What would a 'change' coalition mean for Israel?
But building a coalition in Israel's notoriously fractured political landscape is no easy task. Here is a look at the issues.
Will an anti-Netanyahu coalition emerge?
Lapid's Yesh Atid ("There Is A Future") party took second place after Netanyahu's Likud party in March legislative elections, Israel's fourth within two years.
After the combative right-wing premier again failed to cobble together a coalition, Lapid was tasked in May with forming a government.
Former TV host Lapid has until just before midnight Wednesday to gather a majority of at least 61 lawmakers in the 120-seat Knesset.
As of Monday morning, Lapid had the support of 57 lawmakers, with his centrist base and members of the left making up 51.
On Sunday he had crucially gained the support of nationalist hardliner Naftali Bennett, whose Yamina ("Rightward") party holds seven seats, although one of its MPs said he would not join the anti-Netanyahu camp.
Lapid, therefore, needs four more backers and is looking for support among Israeli Arab parties, which have yet to announce their plans.
Speaking on Monday, Lapid warned that "many obstacles" remain.
"Maybe that's a good thing because we'll have to overcome them together," Lapid told members of his party.
"That's our first test -- to see if we can find smart compromises in the coming days to achieve the greater goal."
What unites the 'change' alliance?
The coalition would be a fragile grouping of multiple parties with deep ideological differences, united only in their common desire to topple Israel's longest-serving premier.
It would include centrist groups such as Lapid's party and the Blue and White coalition led by former military chief Benny Gantz as well as historically powerful leftists Labor and Meretz.
But Lapid has also rallied supporters on the right, starting with Avigdor Lieberman's Yisrael Beitenu, a staunchly secular nationalist party backed by many immigrants from the former Soviet Union.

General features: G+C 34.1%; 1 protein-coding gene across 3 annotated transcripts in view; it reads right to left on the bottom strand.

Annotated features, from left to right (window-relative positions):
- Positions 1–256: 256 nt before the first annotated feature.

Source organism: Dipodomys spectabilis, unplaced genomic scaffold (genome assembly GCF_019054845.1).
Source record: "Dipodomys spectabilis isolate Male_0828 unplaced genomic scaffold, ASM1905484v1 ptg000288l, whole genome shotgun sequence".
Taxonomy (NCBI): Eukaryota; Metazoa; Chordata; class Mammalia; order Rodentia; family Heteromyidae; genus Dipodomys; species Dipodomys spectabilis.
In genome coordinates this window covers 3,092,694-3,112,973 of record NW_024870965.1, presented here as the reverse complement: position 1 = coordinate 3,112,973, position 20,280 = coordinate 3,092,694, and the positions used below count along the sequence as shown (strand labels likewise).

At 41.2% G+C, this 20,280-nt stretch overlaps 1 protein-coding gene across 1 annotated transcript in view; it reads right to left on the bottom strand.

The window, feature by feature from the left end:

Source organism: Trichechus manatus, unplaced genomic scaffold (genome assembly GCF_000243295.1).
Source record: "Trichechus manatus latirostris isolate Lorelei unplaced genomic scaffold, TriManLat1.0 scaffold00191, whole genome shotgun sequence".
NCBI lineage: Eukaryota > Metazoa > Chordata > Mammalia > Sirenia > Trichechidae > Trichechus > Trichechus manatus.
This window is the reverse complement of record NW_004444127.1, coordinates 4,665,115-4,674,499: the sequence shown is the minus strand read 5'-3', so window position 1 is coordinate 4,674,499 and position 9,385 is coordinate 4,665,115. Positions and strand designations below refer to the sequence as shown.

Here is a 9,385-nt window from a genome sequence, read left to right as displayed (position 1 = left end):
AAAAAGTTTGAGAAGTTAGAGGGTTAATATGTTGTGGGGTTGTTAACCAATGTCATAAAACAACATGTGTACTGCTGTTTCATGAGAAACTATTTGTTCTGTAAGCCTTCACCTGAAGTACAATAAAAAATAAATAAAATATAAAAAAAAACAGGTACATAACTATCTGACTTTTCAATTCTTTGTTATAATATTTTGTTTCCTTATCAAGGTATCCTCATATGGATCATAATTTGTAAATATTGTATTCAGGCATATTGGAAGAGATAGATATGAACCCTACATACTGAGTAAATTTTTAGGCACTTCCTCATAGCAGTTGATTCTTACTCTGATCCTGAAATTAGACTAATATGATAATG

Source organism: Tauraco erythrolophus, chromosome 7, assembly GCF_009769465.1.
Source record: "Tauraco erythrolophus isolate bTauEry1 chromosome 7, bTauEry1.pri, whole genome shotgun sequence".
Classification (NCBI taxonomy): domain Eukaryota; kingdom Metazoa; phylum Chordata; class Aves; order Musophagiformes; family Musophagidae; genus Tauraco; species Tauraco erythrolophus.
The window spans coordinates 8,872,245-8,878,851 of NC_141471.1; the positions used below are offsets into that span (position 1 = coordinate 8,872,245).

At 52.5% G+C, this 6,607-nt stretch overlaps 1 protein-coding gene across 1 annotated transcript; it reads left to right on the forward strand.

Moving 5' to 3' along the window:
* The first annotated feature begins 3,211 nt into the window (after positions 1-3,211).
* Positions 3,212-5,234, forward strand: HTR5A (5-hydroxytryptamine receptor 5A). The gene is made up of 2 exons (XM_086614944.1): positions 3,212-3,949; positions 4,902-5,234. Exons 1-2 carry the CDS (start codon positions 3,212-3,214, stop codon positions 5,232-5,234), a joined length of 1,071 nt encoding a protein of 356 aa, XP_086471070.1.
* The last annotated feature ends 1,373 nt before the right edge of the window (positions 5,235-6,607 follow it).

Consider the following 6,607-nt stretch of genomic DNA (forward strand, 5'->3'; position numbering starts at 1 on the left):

It would also include the hawkish New Hope party, comprised of Likud defectors, and now the religious-nationalist Yamina bloc of Bennett, a former leader of Jewish settlers in the occupied West Bank who opposes Palestinian statehood.
The groups are bitterly opposed on a number of issues, including on the place of religion in politics.
But they share "a genuine belief that Netanyahu is a danger to the country," said Jonathan Rynhold, a political science scholar at Bar-Ilan University near Tel Aviv.
Their animosity is driven by the notion that Netanyahu has "put his personal interests ahead of the country," the professor said.
Netanyahu, 71, is on trial for alleged fraud, bribery, and breach of trust, charges he denies.
In order to maintain unity and survive, said Rynhold, a new government would adopt "an agenda which is largely consensual", focusing mainly on less controversial issues in health, education, and transport policy.
How about the peace process?
Israel's political drama comes shortly after the latest deadly military escalation with the Islamist Hamas group that rules the Palestinian enclave of Gaza.
It also follows years during which the Israeli-Palestinian peace process has stalled and Jewish settlements have been expanded in the occupied West Bank under hawkish Netanyahu.
The issue not only angers Palestinians but also sharply divides Israel's political parties. The left supports the creation of a Palestinian state, while groups on the right want to annex the occupied West Bank.
Rynhold said a multi-party "national unity government" shouldn't attempt major moves now to relaunch the peace process -- because of their divergent views, but also for unclear counterparts.
The Palestinian Authority's president, Mahmud Abbas, is seen to lack legitimacy after more than 15 years in power, he said, while Hamas refuses to recognize the Jewish state.
The new alliance would "reach an agreement on the status quo," Rynhold said.
"But they will have to deal with managing the conflict so that there are not outbreaks" of violence as seen earlier this month.
If fighting breaks out again, the parties are likely to stay united during times of military conflict, he said.
"There is an Israeli consensus on the recent Gaza War. There has been an Israeli consensus on every war since 2000," Rynhold said.
"It will get challenged, but they can pull it off."